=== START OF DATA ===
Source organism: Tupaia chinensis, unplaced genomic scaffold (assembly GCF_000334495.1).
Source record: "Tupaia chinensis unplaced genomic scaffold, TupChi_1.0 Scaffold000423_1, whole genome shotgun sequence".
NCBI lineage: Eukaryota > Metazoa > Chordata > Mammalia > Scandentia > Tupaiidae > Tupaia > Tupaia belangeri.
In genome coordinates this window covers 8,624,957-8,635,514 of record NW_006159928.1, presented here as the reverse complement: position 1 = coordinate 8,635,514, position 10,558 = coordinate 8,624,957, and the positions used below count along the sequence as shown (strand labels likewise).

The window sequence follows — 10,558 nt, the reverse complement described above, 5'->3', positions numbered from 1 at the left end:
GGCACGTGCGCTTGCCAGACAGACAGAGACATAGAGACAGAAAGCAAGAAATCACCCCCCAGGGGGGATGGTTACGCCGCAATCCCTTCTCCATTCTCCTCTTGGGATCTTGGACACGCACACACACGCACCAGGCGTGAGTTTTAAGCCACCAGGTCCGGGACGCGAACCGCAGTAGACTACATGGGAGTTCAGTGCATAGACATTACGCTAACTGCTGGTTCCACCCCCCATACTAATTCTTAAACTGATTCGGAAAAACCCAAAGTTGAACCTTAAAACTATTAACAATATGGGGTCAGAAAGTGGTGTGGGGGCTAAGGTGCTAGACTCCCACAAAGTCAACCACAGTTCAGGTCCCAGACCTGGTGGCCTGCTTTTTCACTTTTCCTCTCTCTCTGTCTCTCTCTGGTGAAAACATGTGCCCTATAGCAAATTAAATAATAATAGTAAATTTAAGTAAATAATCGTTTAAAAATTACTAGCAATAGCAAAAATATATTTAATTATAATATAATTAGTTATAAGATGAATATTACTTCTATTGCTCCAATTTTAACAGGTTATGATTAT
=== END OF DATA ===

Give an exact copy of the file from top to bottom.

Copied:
Source organism: Tupaia chinensis, unplaced genomic scaffold (assembly GCF_000334495.1).
Source record: "Tupaia chinensis unplaced genomic scaffold, TupChi_1.0 Scaffold000423_1, whole genome shotgun sequence".
NCBI lineage: Eukaryota > Metazoa > Chordata > Mammalia > Scandentia > Tupaiidae > Tupaia > Tupaia belangeri.
In genome coordinates this window covers 8,624,957-8,635,514 of record NW_006159928.1, presented here as the reverse complement: position 1 = coordinate 8,635,514, position 10,558 = coordinate 8,624,957, and the positions used below count along the sequence as shown (strand labels likewise).

The window sequence follows — 10,558 nt, the reverse complement described above, 5'->3', positions numbered from 1 at the left end:
GGCACGTGCGCTTGCCAGACAGACAGAGACATAGAGACAGAAAGCAAGAAATCACCCCCCAGGGGGGATGGTTACGCCGCAATCCCTTCTCCATTCTCCTCTTGGGATCTTGGACACGCACACACACGCACCAGGCGTGAGTTTTAAGCCACCAGGTCCGGGACGCGAACCGCAGTAGACTACATGGGAGTTCAGTGCATAGACATTACGCTAACTGCTGGTTCCACCCCCCATACTAATTCTTAAACTGATTCGGAAAAACCCAAAGTTGAACCTTAAAACTATTAACAATATGGGGTCAGAAAGTGGTGTGGGGGCTAAGGTGCTAGACTCCCACAAAGTCAACCACAGTTCAGGTCCCAGACCTGGTGGCCTGCTTTTTCACTTTTCCTCTCTCTCTGTCTCTCTCTGGTGAAAACATGTGCCCTATAGCAAATTAAATAATAATAGTAAATTTAAGTAAATAATCGTTTAAAAATTACTAGCAATAGCAAAAATATATTTAATTATAATATAATTAGTTATAAGATGAATATTACTTCTATTGCTCCAATTTTAACAGGTTATGATTAT